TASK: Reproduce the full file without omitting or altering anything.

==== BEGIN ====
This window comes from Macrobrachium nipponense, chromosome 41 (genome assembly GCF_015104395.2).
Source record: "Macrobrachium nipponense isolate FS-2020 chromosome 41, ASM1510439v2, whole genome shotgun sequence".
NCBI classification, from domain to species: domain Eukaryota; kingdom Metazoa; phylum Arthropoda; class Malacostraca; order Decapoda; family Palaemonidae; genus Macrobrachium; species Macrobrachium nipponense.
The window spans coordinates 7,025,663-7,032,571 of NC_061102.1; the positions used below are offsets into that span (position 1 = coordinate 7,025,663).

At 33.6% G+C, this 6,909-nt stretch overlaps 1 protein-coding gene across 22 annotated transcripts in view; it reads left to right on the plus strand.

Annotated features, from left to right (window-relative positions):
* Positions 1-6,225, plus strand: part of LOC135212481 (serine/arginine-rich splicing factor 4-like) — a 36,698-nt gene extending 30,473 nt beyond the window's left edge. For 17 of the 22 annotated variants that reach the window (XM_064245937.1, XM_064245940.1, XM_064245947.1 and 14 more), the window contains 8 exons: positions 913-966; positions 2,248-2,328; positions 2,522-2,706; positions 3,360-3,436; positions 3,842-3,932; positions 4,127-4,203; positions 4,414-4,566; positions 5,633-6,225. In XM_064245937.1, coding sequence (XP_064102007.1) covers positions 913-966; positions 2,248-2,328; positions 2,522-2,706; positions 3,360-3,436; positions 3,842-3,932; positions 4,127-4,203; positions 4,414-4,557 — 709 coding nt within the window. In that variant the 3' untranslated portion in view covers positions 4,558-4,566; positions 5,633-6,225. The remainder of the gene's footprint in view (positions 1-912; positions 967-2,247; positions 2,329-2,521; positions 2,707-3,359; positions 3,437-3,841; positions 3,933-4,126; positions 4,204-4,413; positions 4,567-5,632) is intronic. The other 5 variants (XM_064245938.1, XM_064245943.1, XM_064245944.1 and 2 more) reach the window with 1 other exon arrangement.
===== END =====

This window comes from Macrobrachium nipponense, chromosome 41 (genome assembly GCF_015104395.2).
Source record: "Macrobrachium nipponense isolate FS-2020 chromosome 41, ASM1510439v2, whole genome shotgun sequence".
NCBI classification, from domain to species: domain Eukaryota; kingdom Metazoa; phylum Arthropoda; class Malacostraca; order Decapoda; family Palaemonidae; genus Macrobrachium; species Macrobrachium nipponense.
The window spans coordinates 7,025,663-7,032,571 of NC_061102.1; the positions used below are offsets into that span (position 1 = coordinate 7,025,663).

At 33.6% G+C, this 6,909-nt stretch overlaps 1 protein-coding gene across 22 annotated transcripts in view; it reads left to right on the plus strand.

Annotated features, from left to right (window-relative positions):
* Positions 1-6,225, plus strand: part of LOC135212481 (serine/arginine-rich splicing factor 4-like) — a 36,698-nt gene extending 30,473 nt beyond the window's left edge. For 17 of the 22 annotated variants that reach the window (XM_064245937.1, XM_064245940.1, XM_064245947.1 and 14 more), the window contains 8 exons: positions 913-966; positions 2,248-2,328; positions 2,522-2,706; positions 3,360-3,436; positions 3,842-3,932; positions 4,127-4,203; positions 4,414-4,566; positions 5,633-6,225. In XM_064245937.1, coding sequence (XP_064102007.1) covers positions 913-966; positions 2,248-2,328; positions 2,522-2,706; positions 3,360-3,436; positions 3,842-3,932; positions 4,127-4,203; positions 4,414-4,557 — 709 coding nt within the window. In that variant the 3' untranslated portion in view covers positions 4,558-4,566; positions 5,633-6,225. The remainder of the gene's footprint in view (positions 1-912; positions 967-2,247; positions 2,329-2,521; positions 2,707-3,359; positions 3,437-3,841; positions 3,933-4,126; positions 4,204-4,413; positions 4,567-5,632) is intronic. The other 5 variants (XM_064245938.1, XM_064245943.1, XM_064245944.1 and 2 more) reach the window with 1 other exon arrangement.